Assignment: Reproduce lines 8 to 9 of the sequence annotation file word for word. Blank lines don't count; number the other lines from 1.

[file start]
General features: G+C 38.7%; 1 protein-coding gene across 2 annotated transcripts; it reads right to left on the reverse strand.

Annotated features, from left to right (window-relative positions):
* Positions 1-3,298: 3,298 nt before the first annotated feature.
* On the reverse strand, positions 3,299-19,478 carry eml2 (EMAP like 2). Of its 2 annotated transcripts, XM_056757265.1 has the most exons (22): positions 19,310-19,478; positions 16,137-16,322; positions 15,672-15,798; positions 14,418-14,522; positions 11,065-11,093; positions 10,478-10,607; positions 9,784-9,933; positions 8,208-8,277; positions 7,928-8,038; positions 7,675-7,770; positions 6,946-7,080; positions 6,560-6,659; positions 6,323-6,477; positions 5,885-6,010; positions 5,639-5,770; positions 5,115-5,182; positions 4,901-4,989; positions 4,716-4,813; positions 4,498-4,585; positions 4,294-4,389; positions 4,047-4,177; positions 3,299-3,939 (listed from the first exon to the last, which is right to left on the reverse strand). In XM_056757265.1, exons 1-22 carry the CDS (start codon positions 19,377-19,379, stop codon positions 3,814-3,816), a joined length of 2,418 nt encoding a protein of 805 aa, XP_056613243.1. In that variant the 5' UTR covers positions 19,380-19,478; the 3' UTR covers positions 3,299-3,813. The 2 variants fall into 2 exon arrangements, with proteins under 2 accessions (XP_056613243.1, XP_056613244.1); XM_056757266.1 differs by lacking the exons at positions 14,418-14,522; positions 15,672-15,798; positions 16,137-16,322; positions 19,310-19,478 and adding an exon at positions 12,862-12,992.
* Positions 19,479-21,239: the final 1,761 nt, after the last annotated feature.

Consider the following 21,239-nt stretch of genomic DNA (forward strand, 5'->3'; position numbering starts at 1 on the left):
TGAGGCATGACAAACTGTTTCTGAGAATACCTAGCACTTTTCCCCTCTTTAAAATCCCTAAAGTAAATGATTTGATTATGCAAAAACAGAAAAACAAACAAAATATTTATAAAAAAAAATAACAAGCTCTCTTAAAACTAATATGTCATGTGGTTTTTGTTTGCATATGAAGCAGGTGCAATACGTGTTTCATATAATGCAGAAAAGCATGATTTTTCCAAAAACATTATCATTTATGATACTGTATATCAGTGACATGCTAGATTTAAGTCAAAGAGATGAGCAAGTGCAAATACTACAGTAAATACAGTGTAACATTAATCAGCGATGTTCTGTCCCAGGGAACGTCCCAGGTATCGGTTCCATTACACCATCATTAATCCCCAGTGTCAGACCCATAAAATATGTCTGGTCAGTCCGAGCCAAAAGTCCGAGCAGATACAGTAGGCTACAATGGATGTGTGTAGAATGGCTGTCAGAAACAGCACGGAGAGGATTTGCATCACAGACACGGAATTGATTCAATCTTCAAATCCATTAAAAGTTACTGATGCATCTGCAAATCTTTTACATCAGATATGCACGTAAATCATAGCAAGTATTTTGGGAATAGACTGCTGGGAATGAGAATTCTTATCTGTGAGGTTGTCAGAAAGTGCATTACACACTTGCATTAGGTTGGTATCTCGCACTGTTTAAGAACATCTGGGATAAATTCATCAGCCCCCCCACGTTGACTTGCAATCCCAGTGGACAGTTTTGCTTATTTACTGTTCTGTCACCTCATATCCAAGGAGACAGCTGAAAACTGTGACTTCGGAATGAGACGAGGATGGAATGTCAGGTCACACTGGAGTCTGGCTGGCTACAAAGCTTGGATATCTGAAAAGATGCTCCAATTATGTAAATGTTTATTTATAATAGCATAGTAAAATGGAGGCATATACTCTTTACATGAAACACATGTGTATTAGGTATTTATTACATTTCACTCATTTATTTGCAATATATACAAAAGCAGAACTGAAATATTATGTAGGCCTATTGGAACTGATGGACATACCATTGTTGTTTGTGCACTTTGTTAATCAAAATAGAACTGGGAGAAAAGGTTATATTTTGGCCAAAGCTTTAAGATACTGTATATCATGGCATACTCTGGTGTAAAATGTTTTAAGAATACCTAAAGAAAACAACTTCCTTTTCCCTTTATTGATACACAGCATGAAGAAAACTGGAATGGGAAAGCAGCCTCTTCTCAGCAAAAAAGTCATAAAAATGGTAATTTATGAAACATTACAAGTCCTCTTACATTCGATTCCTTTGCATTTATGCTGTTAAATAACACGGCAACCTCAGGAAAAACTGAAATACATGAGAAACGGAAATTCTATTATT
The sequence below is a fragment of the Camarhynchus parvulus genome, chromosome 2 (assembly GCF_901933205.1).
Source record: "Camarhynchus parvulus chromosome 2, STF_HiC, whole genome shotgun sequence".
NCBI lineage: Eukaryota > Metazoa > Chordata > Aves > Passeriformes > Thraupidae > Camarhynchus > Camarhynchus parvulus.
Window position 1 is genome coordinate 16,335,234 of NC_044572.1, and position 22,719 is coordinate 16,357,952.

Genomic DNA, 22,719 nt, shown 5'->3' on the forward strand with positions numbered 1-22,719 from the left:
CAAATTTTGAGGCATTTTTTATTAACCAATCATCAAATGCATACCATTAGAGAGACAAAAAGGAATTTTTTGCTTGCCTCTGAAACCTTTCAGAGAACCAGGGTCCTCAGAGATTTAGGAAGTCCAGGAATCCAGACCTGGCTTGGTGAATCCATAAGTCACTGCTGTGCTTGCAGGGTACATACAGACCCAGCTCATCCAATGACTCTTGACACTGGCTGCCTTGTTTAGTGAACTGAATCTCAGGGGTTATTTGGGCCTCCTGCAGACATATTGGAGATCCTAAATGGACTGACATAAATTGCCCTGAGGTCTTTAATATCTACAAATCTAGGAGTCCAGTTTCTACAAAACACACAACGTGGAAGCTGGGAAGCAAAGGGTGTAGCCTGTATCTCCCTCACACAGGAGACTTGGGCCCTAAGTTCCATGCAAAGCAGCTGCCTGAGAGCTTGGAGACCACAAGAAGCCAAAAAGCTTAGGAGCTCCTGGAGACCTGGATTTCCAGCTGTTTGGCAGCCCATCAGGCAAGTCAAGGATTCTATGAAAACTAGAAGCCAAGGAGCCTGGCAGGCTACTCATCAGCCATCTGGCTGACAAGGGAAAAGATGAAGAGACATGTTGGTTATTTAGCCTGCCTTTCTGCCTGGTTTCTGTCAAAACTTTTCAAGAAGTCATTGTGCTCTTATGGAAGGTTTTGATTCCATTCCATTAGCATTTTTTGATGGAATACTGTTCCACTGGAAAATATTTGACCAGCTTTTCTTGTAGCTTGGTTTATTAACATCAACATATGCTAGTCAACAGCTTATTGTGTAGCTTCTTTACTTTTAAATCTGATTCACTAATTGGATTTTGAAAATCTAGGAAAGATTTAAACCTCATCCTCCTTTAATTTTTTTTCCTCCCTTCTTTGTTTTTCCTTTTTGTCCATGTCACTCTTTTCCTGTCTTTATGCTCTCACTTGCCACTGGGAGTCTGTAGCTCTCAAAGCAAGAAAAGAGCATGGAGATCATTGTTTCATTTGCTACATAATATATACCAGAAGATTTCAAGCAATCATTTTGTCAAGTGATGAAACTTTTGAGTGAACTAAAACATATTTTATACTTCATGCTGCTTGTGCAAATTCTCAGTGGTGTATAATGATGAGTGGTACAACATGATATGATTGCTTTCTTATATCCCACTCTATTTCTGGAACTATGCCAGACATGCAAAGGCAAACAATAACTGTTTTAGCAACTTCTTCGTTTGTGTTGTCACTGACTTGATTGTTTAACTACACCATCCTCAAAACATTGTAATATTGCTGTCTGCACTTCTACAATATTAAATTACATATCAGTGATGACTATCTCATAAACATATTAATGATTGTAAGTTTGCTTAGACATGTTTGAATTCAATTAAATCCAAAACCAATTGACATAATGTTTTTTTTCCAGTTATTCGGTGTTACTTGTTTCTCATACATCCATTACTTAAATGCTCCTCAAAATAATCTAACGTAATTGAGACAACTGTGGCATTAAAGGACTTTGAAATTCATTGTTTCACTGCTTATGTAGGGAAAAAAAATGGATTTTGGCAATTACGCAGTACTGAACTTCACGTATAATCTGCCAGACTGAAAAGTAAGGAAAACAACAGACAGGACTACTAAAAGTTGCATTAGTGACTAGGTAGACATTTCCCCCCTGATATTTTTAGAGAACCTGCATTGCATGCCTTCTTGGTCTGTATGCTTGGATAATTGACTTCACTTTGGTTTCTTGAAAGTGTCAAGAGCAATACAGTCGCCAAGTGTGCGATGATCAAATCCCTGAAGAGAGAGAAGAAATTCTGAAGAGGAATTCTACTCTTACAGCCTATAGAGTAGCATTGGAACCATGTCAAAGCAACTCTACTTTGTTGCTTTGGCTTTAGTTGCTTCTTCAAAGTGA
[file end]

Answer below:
The sequence below is a fragment of the Camarhynchus parvulus genome, chromosome 2 (assembly GCF_901933205.1).
Source record: "Camarhynchus parvulus chromosome 2, STF_HiC, whole genome shotgun sequence".